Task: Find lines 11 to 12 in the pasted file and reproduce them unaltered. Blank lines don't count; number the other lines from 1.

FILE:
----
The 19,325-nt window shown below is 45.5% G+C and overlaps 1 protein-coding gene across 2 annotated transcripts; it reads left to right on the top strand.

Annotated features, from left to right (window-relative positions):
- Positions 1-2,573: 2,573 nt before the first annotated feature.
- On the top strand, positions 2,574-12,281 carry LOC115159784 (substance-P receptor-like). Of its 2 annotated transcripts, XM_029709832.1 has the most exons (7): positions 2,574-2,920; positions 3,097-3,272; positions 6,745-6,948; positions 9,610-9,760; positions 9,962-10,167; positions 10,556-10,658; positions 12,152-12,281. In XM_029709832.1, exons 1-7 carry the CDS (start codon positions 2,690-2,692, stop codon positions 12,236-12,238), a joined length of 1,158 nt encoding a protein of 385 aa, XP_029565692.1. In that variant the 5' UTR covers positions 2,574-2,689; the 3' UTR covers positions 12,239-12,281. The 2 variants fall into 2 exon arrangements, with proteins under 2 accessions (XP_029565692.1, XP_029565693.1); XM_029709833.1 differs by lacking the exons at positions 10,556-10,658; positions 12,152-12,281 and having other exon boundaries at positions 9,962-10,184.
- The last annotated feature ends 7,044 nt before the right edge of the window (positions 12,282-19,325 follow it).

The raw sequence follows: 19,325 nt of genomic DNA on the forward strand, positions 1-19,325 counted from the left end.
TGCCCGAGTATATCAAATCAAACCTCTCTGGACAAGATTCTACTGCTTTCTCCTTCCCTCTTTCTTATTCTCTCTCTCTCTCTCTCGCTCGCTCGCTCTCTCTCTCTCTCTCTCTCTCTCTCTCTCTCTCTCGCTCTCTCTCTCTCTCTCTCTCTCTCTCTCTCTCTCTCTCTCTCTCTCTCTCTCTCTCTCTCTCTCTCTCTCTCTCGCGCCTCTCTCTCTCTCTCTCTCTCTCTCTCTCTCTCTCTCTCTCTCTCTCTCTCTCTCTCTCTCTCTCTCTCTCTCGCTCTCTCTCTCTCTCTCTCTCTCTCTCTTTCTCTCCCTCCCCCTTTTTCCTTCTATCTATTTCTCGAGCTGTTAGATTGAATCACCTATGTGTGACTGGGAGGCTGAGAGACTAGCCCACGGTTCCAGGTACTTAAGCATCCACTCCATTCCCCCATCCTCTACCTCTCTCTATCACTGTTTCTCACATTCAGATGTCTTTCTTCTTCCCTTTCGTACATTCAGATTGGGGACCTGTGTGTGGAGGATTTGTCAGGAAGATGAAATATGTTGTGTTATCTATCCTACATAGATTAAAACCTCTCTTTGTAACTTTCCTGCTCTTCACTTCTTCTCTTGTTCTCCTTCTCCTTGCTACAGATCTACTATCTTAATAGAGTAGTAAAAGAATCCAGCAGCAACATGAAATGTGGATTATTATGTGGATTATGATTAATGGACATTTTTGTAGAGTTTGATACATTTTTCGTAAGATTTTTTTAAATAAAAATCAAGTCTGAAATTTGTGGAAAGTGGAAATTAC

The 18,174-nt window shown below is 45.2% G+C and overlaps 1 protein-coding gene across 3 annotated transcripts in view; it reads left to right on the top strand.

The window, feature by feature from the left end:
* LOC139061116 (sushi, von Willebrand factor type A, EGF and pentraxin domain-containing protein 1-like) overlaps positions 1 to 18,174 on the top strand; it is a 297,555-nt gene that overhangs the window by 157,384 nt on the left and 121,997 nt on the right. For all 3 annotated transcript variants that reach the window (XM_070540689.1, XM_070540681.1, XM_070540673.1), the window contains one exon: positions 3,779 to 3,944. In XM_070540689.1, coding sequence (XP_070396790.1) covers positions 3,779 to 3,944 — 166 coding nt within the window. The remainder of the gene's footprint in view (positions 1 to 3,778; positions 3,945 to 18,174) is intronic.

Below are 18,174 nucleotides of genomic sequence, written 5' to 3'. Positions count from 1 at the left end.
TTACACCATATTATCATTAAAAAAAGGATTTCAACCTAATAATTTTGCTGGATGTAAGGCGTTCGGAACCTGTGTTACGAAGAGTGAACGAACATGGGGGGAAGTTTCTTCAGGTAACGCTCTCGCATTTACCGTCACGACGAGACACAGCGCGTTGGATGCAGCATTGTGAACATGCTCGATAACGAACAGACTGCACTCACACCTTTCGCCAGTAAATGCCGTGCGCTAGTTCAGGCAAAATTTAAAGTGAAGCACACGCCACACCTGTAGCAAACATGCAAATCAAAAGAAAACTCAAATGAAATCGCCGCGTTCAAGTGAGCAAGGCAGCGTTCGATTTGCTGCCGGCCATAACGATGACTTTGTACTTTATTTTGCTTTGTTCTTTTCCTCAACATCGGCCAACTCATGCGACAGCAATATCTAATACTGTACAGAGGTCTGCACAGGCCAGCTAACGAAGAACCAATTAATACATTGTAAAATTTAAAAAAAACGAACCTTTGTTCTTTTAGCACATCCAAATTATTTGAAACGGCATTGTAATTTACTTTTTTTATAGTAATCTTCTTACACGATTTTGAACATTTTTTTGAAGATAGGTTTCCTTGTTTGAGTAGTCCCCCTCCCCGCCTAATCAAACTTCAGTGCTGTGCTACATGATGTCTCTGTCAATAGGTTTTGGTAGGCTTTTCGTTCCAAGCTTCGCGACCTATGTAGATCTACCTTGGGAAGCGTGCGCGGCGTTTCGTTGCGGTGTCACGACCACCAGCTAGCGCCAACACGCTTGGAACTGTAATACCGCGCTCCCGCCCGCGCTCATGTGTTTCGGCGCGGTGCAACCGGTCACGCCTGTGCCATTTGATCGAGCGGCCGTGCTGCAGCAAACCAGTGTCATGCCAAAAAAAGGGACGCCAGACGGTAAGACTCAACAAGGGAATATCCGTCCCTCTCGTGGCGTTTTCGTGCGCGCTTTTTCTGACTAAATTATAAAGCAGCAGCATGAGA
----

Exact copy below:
Below are 18,174 nucleotides of genomic sequence, written 5' to 3'. Positions count from 1 at the left end.
TTACACCATATTATCATTAAAAAAAGGATTTCAACCTAATAATTTTGCTGGATGTAAGGCGTTCGGAACCTGTGTTACGAAGAGTGAACGAACATGGGGGGAAGTTTCTTCAGGTAACGCTCTCGCATTTACCGTCACGACGAGACACAGCGCGTTGGATGCAGCATTGTGAACATGCTCGATAACGAACAGACTGCACTCACACCTTTCGCCAGTAAATGCCGTGCGCTAGTTCAGGCAAAATTTAAAGTGAAGCACACGCCACACCTGTAGCAAACATGCAAATCAAAAGAAAACTCAAATGAAATCGCCGCGTTCAAGTGAGCAAGGCAGCGTTCGATTTGCTGCCGGCCATAACGATGACTTTGTACTTTATTTTGCTTTGTTCTTTTCCTCAACATCGGCCAACTCATGCGACAGCAATATCTAATACTGTACAGAGGTCTGCACAGGCCAGCTAACGAAGAACCAATTAATACATTGTAAAATTTAAAAAAAACGAACCTTTGTTCTTTTAGCACATCCAAATTATTTGAAACGGCATTGTAATTTACTTTTTTTATAGTAATCTTCTTACACGATTTTGAACATTTTTTTGAAGATAGGTTTCCTTGTTTGAGTAGTCCCCCTCCCCGCCTAATCAAACTTCAGTGCTGTGCTACATGATGTCTCTGTCAATAGGTTTTGGTAGGCTTTTCGTTCCAAGCTTCGCGACCTATGTAGATCTACCTTGGGAAGCGTGCGCGGCGTTTCGTTGCGGTGTCACGACCACCAGCTAGCGCCAACACGCTTGGAACTGTAATACCGCGCTCCCGCCCGCGCTCATGTGTTTCGGCGCGGTGCAACCGGTCACGCCTGTGCCATTTGATCGAGCGGCCGTGCTGCAGCAAACCAGTGTCATGCCAAAAAAAGGGACGCCAGACGGTAAGACTCAACAAGGGAATATCCGTCCCTCTCGTGGCGTTTTCGTGCGCGCTTTTTCTGACTAAATTATAAAGCAGCAGCATGAGA